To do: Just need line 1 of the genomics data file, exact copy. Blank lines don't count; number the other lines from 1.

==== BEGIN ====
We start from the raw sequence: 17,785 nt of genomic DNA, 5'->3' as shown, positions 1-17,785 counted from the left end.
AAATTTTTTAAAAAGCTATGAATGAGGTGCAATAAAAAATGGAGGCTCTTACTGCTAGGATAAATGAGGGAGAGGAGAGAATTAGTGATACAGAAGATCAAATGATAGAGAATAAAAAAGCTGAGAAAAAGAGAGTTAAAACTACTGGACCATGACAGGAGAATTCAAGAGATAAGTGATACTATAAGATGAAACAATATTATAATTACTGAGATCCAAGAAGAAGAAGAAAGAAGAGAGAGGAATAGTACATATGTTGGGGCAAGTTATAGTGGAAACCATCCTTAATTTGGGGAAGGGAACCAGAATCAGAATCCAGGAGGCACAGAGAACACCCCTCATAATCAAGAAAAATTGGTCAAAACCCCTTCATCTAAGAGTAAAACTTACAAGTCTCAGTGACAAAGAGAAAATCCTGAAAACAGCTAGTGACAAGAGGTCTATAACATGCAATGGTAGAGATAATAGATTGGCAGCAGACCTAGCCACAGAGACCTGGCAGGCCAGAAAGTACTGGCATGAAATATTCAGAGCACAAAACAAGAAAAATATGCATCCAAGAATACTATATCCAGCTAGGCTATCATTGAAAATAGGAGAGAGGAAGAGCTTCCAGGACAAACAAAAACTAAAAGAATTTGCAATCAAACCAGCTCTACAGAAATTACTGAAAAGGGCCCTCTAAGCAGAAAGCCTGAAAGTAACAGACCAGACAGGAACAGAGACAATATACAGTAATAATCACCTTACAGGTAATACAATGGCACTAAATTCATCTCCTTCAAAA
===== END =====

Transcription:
We start from the raw sequence: 17,785 nt of genomic DNA, 5'->3' as shown, positions 1-17,785 counted from the left end.